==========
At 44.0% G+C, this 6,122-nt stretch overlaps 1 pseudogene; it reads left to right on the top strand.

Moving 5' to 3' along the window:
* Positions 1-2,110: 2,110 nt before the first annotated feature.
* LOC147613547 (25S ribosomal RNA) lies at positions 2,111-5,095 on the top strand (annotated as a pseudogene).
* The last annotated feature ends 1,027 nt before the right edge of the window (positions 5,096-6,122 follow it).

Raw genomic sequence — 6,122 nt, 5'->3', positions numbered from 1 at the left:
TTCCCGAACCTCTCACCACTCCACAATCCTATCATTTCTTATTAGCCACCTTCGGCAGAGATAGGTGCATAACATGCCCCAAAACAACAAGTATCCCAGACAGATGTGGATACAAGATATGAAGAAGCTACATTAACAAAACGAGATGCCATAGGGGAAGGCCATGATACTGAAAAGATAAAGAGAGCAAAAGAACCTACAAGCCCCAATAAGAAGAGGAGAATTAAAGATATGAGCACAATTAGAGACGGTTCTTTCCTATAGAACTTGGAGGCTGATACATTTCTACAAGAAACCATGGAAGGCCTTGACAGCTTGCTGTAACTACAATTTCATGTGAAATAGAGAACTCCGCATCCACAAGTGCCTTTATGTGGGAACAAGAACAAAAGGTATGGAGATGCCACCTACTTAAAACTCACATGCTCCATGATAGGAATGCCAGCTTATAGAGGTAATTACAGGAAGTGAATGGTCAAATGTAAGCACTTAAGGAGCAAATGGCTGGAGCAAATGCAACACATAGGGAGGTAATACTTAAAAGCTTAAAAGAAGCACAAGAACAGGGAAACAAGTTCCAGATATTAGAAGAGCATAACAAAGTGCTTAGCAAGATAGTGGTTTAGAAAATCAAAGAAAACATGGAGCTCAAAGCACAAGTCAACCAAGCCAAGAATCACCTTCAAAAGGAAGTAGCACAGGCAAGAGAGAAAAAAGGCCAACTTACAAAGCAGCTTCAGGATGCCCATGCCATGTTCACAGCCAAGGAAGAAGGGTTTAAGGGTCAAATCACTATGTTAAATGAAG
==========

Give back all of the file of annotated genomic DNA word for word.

At 44.0% G+C, this 6,122-nt stretch overlaps 1 pseudogene; it reads left to right on the top strand.

Moving 5' to 3' along the window:
* Positions 1-2,110: 2,110 nt before the first annotated feature.
* LOC147613547 (25S ribosomal RNA) lies at positions 2,111-5,095 on the top strand (annotated as a pseudogene).
* The last annotated feature ends 1,027 nt before the right edge of the window (positions 5,096-6,122 follow it).

Raw genomic sequence — 6,122 nt, 5'->3', positions numbered from 1 at the left:
TTCCCGAACCTCTCACCACTCCACAATCCTATCATTTCTTATTAGCCACCTTCGGCAGAGATAGGTGCATAACATGCCCCAAAACAACAAGTATCCCAGACAGATGTGGATACAAGATATGAAGAAGCTACATTAACAAAACGAGATGCCATAGGGGAAGGCCATGATACTGAAAAGATAAAGAGAGCAAAAGAACCTACAAGCCCCAATAAGAAGAGGAGAATTAAAGATATGAGCACAATTAGAGACGGTTCTTTCCTATAGAACTTGGAGGCTGATACATTTCTACAAGAAACCATGGAAGGCCTTGACAGCTTGCTGTAACTACAATTTCATGTGAAATAGAGAACTCCGCATCCACAAGTGCCTTTATGTGGGAACAAGAACAAAAGGTATGGAGATGCCACCTACTTAAAACTCACATGCTCCATGATAGGAATGCCAGCTTATAGAGGTAATTACAGGAAGTGAATGGTCAAATGTAAGCACTTAAGGAGCAAATGGCTGGAGCAAATGCAACACATAGGGAGGTAATACTTAAAAGCTTAAAAGAAGCACAAGAACAGGGAAACAAGTTCCAGATATTAGAAGAGCATAACAAAGTGCTTAGCAAGATAGTGGTTTAGAAAATCAAAGAAAACATGGAGCTCAAAGCACAAGTCAACCAAGCCAAGAATCACCTTCAAAAGGAAGTAGCACAGGCAAGAGAGAAAAAAGGCCAACTTACAAAGCAGCTTCAGGATGCCCATGCCATGTTCACAGCCAAGGAAGAAGGGTTTAAGGGTCAAATCACTATGTTAAATGAAG